Now that Congress has decided to help reshape the General Motors Co. and Chrysler Group distribution channels, it's up to the automakers and their rejected dealers to conclude the matter as quickly as possible.
It has been more than half a year since the owners of almost 2,150 dealerships began learning that GM and/or Chrysler didn't want them anymore. From the beginning, it was an awkward, contentious process that was allowable under the U.S. Bankruptcy Code but that seemed unjust and unreasonable to many dealers and their sympathizers.
Whether prompted by factory officials or the Wall Streeters on the automotive task force, the wholesale dealership terminations created an alliance of dealer organizations that pushed for legislation to give dealerships back to rejected dealers. It didn't happen.
But the dealer alliance -- spearheaded by the ad-hoc Committee to Restore Dealer Rights and including the National Automobile Dealers Association, National Association of Minority Automobile Dealers and Automotive Trade Association Executives -- did not come away empty-handed.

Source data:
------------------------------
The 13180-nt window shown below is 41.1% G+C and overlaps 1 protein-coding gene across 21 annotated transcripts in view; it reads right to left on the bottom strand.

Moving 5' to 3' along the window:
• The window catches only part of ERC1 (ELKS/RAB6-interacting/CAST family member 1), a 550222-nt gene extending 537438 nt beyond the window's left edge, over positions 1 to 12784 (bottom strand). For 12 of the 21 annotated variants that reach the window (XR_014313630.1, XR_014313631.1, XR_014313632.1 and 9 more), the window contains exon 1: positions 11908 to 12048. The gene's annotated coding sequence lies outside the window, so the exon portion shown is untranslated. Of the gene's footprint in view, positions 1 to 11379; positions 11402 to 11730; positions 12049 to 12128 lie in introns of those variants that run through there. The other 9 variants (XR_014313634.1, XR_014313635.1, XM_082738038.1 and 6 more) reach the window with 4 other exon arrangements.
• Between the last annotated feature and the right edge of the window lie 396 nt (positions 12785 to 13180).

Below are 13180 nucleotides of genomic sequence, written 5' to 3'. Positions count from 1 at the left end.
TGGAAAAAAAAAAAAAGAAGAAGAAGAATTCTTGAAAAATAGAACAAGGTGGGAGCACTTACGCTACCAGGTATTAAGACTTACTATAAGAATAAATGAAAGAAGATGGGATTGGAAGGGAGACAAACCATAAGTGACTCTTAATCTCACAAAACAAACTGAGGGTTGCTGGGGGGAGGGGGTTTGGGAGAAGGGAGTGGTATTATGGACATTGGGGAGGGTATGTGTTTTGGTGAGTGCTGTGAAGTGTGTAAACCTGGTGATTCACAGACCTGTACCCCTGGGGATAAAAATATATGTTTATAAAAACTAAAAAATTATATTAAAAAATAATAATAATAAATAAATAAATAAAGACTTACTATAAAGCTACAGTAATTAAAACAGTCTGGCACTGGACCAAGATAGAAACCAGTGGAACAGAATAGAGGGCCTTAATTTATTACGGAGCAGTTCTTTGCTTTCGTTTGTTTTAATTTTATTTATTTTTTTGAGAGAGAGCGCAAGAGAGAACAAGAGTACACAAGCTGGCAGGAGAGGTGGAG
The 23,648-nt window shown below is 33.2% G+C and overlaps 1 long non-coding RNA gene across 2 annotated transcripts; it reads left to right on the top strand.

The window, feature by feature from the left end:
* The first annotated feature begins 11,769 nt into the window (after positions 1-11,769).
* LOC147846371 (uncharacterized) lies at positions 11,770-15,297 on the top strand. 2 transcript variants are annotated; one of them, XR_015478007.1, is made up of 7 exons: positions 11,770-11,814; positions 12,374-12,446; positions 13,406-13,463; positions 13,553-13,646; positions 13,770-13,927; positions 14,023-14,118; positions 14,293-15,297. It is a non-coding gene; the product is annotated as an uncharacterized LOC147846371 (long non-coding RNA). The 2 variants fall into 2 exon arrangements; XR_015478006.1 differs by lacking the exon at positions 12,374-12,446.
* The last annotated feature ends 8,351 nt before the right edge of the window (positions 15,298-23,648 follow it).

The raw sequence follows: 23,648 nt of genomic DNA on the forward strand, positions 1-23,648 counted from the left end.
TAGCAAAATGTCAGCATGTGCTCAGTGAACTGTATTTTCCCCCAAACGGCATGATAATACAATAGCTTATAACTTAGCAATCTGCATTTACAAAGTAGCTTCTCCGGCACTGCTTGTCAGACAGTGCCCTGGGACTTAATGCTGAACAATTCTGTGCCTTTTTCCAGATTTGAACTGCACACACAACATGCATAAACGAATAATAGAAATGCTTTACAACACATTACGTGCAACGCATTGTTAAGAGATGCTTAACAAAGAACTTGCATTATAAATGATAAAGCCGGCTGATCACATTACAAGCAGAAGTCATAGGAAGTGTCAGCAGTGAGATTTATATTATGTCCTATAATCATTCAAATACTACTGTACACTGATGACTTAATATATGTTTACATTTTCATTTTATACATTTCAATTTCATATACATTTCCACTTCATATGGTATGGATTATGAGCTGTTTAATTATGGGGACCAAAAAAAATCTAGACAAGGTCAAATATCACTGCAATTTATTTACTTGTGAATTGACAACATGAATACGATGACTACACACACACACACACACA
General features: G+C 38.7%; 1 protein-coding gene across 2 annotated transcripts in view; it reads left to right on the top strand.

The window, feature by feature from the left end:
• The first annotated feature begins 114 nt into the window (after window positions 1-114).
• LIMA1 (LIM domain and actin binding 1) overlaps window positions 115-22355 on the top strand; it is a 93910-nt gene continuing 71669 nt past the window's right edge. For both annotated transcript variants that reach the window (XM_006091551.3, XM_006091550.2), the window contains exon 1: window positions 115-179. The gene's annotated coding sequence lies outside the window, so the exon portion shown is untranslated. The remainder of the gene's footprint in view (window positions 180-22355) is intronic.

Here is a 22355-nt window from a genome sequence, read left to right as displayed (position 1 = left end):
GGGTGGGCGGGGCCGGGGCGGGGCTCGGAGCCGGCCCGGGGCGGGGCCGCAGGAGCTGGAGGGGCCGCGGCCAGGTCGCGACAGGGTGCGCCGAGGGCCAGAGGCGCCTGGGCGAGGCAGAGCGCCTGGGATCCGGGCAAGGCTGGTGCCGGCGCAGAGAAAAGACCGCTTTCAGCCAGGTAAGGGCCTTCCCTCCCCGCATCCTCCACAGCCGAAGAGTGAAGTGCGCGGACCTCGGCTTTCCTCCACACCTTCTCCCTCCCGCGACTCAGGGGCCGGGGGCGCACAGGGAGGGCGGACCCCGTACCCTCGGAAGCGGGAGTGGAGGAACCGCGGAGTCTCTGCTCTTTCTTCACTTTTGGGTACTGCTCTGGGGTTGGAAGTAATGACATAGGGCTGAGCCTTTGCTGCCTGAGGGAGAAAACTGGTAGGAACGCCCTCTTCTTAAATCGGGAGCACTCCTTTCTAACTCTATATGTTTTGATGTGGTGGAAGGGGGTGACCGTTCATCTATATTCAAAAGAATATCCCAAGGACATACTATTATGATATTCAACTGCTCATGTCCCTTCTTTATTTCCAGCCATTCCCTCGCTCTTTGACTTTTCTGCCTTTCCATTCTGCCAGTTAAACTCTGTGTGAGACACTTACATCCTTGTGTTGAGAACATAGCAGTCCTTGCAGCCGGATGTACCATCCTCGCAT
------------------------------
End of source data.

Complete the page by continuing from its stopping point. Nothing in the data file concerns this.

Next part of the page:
Six months after Chrysler rejected 789 dealerships and GM slated 1,350 stores to be closed, Congress passed legislation that gives the owners of those rejected dealerships access to neutral arbitration under the American Arbitration Association.
The legislation comes too late for many dealerships that already are closed or have signed wind-down agreements with GM. The timetable established by the bill means the process could drag on for another 180 days or more. For some dealerships that are struggling to keep their doors open, another six months could be fatal.
Additionally, arbitration could be expensive. Depending on the complexity of the case, dealers who choose arbitration could end up paying as much as $100,000 in various fees, dealer attorneys say.
Although GM and Chrysler may be tempted to drag out the process to limit the number of dealers who choose arbitration, it behooves the factories to move as quickly as possible, even settling claims before arbitration when possible.
The sooner GM, Chrysler and their dealers can settle the matter, the sooner they can put the animosity and mistrust behind them and rebuild their working relationships.
Both sides have to accept imperfection. The clumsy way in which many dealers were put out of business doesn't allow for perfect outcomes. But speed is of the essence.